Is Gmail Privacy As Bad As Microsoft Says It Is?

    February 25, 2013
    Chris Crum
    Comments are off for this post.

Last week, Microsoft launched a new “Scroogled” campaign. In case you don’t recall, the company launched a campaign under that name during the holiday season, calling out Google Shopping for its paid Google Shopping model (a move that has been controversial). This time, Microsoft is using the “Scroogled” brand again to attack a decade-old feature of Google’s Gmail – the one that Google uses to target advertising to users by algorithmically scanning emails.

Are you concerned about Gmail’s ad targeting practices? Do you consider them to be a violation of privacy? What is your opinion of the ads themselves? Share your thoughts in the comments.

We had a conversation about Microsoft’s latest attack on Google with Stefan Weitz, Microsoft’s senior director of Online Services (also one of the more well-known faces of Bing). While Microsoft recently launched a new mail product – Outlook.com – many find the timing of this attack a bit strange, given that Gmail has operated this way since its inception.

“We want to make sure people understand how much of their privacy they are giving up when they use Gmail,” Weitz tells WebProNews. “If people understand they are giving up their privacy and they wish to do so, that’s their choice. But we want to make sure they understand this is going on. What surprised us, even after a decade of this practice, is that over two-thirds of people don’t know what is happening and when they find out, nearly 90% say it should stop. People are saying it doesn’t seem right. It seems creepy. The question users have to ask is: Do you want one company to have that much information about you?”

Google did alter its privacy policies last year, essentially consolidating them into one that spans across its various products, making it easier for the company to use data from one of its services in another.

Of course, Microsoft does scan users’ emails. Just not to serve ads.

“We do not scan the contents of user emails for the purpose of showing ads,” says Weitz. “Like many email providers, Outlook.com scans the content of your email to help protect you and prevent spam, gray mail, phishing scams, viruses, malware, and other dangers and annoyances. It is just like how the postal service sorts and scans mail and packages for dangerous explosive and biohazards. Of course, Outlook.com previous article, we looked at what Google says about privacy in Gmail. Google’s PR has been sending around this comment:

“Advertising keeps Google and many of the websites and services Google offers free of charge. We work hard to make sure that ads are safe, unobtrusive and relevant. No humans read your email or Google Account information in order to show you advertisements or related information. An automated algorithm — similar to that used for features like Priority Inbox or spam filtering — determines which ads are shown.”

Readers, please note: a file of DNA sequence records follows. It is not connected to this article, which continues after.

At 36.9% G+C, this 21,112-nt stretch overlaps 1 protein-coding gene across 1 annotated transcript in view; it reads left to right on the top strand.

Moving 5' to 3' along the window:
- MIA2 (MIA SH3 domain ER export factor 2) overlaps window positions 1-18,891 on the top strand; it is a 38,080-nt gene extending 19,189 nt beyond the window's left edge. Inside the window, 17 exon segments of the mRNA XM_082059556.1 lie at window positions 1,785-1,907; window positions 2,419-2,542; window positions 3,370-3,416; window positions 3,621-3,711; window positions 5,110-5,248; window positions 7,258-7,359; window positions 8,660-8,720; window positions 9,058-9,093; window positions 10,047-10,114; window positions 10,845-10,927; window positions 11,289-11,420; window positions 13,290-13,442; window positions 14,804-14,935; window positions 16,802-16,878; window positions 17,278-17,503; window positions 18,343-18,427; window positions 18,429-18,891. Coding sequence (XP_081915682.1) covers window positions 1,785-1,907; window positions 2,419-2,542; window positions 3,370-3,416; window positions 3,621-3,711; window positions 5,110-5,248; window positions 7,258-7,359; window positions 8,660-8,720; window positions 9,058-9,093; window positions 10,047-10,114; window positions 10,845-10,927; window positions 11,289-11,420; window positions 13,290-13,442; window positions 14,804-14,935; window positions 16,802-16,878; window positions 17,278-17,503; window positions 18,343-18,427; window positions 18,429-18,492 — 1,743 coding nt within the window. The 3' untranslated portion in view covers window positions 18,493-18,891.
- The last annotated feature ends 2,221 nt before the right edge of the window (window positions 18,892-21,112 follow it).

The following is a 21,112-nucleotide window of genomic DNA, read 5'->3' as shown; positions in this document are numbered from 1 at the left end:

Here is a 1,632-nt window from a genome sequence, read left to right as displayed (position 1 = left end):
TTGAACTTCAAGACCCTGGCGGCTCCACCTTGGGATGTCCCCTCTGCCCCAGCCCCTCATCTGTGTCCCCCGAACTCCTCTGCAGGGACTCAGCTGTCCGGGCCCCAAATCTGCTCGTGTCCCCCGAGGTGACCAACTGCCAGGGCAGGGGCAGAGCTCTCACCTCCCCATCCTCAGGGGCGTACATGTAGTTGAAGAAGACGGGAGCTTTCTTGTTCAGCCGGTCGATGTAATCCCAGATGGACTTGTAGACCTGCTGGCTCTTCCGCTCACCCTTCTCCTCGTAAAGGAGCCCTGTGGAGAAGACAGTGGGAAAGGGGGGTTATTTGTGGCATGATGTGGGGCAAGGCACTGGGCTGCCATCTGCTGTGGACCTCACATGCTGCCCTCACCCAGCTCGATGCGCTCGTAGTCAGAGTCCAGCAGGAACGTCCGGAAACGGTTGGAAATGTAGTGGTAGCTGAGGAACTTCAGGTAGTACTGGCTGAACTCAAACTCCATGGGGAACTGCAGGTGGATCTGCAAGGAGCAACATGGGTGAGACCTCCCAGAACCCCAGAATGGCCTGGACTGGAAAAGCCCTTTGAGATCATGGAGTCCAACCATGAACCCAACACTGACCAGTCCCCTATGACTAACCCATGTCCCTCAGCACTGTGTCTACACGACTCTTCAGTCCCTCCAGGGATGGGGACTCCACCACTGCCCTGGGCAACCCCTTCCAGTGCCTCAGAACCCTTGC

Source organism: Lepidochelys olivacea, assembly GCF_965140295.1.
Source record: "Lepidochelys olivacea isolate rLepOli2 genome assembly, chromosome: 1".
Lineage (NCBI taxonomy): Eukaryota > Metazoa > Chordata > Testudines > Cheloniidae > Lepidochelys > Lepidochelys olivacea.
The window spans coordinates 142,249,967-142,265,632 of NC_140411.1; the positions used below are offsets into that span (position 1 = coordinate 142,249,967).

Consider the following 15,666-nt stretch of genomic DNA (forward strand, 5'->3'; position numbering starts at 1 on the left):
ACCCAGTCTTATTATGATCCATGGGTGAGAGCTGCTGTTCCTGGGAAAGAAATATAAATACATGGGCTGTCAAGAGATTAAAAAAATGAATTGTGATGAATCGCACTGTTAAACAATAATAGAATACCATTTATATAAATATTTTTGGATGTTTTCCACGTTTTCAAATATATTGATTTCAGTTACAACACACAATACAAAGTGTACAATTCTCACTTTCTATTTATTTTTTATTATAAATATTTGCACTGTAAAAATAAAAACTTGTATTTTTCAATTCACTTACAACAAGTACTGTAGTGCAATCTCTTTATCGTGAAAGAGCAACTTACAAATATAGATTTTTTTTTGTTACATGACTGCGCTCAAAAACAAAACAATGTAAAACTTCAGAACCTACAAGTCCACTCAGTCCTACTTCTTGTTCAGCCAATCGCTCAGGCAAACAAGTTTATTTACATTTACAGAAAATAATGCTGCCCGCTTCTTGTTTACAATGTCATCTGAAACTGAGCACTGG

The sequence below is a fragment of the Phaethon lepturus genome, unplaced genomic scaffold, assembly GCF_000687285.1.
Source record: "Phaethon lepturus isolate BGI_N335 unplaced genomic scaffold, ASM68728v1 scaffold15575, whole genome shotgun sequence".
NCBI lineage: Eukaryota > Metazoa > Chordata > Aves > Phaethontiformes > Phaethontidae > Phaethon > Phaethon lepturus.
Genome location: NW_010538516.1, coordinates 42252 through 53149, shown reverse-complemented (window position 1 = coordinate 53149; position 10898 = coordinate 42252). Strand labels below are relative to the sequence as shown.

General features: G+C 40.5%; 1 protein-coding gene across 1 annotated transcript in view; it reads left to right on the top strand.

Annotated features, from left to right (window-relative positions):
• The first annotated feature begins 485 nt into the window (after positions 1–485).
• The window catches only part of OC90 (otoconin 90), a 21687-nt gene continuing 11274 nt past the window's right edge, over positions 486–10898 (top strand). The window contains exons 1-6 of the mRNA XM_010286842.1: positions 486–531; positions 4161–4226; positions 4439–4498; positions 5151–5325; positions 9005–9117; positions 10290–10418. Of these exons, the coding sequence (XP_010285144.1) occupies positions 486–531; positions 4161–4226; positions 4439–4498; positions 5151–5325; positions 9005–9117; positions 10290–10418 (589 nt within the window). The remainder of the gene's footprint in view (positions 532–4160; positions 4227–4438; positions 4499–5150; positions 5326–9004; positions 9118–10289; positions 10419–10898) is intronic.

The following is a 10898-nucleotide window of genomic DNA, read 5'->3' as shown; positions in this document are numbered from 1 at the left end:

You can read a much lengthier set of relevant comments from the company from an old help center article in that article.

It should be noted that Google has fired employees in the past after they were caught (in separate incidents) spying on user emails and chats. You can take that two ways: 1. It has happened before. 2. Google does not tolerate such behavior. Presumably, these incidents had nothing to do with ad targeting.

Microsoft’s new Scroogled ads almost make Google’s ad targeting relevance seem like the subject of the attack in some parts. See the dead cat example in this one:

“Who wants a free pet exam coupon when the family cat has been put down?” the ad asks.

“First, it’s important to keep in mind that Google’s practice of earning money by reading personal e-mails is not exclusive to Gmail users,” says Weitz. “This also impacts those who don’t have a Gmail account. If you use another email provider but you send an email to someone else’s Gmail account, Google goes through that too. That’s why we’re also asking consumers to sign the petition on Scroogled.com and tell Google to stop going through their emails to sell ads.”

“Second, Outlook.com is committed to protecting users’ privacy and offers users the experience they’re seeking in their email provider,” he continues. “Last, I’m not sure how making their targeting even more exact is going to make the 90% of Americans who say it should stop any happier.”

In case you’re wondering if Microsoft has ever targeted ads based on email message content, Weitz says, “We have never targeted ads based on the content of email messages. Our privacy policy is very clear on this. The bottom-line is we don’t eavesdrop on private communications. We still have ads in Outlook, but the difference is we don’t scan your mail to sell those ads. We think we can still make revenue to pay for the service even if the ads are not directly targeted or related to the private communications that you have. And we give users the option to opt-out, which is a big difference from Gmail.”

Microsoft told us during the original holiday themed Scroogled campaign that the name “Scroogled” was about “Scrooge” (as opposed to “getting screwed by Google” or something along those lines). We could buy it at the time, given the holiday context. Bing even went out of its way to make A Christmas Carol references in its announcement of the campaign. Now that we’re into February, it’s starting to feel a little more like “screwed by Google”.